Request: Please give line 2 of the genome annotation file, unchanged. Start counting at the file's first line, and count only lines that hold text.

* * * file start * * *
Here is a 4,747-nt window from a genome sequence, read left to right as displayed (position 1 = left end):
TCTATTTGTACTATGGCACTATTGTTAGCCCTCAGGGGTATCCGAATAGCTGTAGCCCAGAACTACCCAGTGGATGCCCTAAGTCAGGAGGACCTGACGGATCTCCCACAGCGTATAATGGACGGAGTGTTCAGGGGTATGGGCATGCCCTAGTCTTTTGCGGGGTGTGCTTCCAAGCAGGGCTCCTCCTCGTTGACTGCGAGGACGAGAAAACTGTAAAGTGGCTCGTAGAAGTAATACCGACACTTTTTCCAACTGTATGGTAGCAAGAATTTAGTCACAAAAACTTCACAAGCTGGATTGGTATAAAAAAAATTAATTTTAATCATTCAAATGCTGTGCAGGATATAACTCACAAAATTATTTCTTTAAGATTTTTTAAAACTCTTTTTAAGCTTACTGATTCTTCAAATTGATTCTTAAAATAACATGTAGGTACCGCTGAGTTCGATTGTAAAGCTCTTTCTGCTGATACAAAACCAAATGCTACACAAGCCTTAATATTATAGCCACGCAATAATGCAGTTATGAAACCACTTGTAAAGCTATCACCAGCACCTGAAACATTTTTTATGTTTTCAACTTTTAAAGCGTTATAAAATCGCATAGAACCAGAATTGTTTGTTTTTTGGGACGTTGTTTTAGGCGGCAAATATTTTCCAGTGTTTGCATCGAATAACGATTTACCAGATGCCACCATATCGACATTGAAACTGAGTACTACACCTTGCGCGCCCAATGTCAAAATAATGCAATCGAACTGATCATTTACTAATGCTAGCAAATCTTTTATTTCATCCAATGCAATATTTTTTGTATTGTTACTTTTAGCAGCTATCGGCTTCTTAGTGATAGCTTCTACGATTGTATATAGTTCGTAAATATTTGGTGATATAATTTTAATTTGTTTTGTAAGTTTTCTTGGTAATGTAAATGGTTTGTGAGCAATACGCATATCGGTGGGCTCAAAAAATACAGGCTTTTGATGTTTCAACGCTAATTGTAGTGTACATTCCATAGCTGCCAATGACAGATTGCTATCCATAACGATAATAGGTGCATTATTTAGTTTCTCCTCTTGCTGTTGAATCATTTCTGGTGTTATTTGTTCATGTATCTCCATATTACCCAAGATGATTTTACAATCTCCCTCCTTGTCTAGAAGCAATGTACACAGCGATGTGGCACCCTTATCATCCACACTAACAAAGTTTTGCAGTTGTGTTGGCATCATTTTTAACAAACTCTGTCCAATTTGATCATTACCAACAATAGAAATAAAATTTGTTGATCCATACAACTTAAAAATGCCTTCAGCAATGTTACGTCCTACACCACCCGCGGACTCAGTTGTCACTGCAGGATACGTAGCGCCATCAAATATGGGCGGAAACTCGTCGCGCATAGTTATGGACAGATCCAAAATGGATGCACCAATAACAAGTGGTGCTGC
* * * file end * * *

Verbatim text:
TCTATTTGTACTATGGCACTATTGTTAGCCCTCAGGGGTATCCGAATAGCTGTAGCCCAGAACTACCCAGTGGATGCCCTAAGTCAGGAGGACCTGACGGATCTCCCACAGCGTATAATGGACGGAGTGTTCAGGGGTATGGGCATGCCCTAGTCTTTTGCGGGGTGTGCTTCCAAGCAGGGCTCCTCCTCGTTGACTGCGAGGACGAGAAAACTGTAAAGTGGCTCGTAGAAGTAATACCGACACTTTTTCCAACTGTATGGTAGCAAGAATTTAGTCACAAAAACTTCACAAGCTGGATTGGTATAAAAAAAATTAATTTTAATCATTCAAATGCTGTGCAGGATATAACTCACAAAATTATTTCTTTAAGATTTTTTAAAACTCTTTTTAAGCTTACTGATTCTTCAAATTGATTCTTAAAATAACATGTAGGTACCGCTGAGTTCGATTGTAAAGCTCTTTCTGCTGATACAAAACCAAATGCTACACAAGCCTTAATATTATAGCCACGCAATAATGCAGTTATGAAACCACTTGTAAAGCTATCACCAGCACCTGAAACATTTTTTATGTTTTCAACTTTTAAAGCGTTATAAAATCGCATAGAACCAGAATTGTTTGTTTTTTGGGACGTTGTTTTAGGCGGCAAATATTTTCCAGTGTTTGCATCGAATAACGATTTACCAGATGCCACCATATCGACATTGAAACTGAGTACTACACCTTGCGCGCCCAATGTCAAAATAATGCAATCGAACTGATCATTTACTAATGCTAGCAAATCTTTTATTTCATCCAATGCAATATTTTTTGTATTGTTACTTTTAGCAGCTATCGGCTTCTTAGTGATAGCTTCTACGATTGTATATAGTTCGTAAATATTTGGTGATATAATTTTAATTTGTTTTGTAAGTTTTCTTGGTAATGTAAATGGTTTGTGAGCAATACGCATATCGGTGGGCTCAAAAAATACAGGCTTTTGATGTTTCAACGCTAATTGTAGTGTACATTCCATAGCTGCCAATGACAGATTGCTATCCATAACGATAATAGGTGCATTATTTAGTTTCTCCTCTTGCTGTTGAATCATTTCTGGTGTTATTTGTTCATGTATCTCCATATTACCCAAGATGATTTTACAATCTCCCTCCTTGTCTAGAAGCAATGTACACAGCGATGTGGCACCCTTATCATCCACACTAACAAAGTTTTGCAGTTGTGTTGGCATCATTTTTAACAAACTCTGTCCAATTTGATCATTACCAACAATAGAAATAAAATTTGTTGATCCATACAACTTAAAAATGCCTTCAGCAATGTTACGTCCTACACCACCCGCGGACTCAGTTGTCACTGCAGGATACGTAGCGCCATCAAATATGGGCGGAAACTCGTCGCGCATAGTTATGGACAGATCCAAAATGGATGCACCAATAACAAGTGGTGCTGC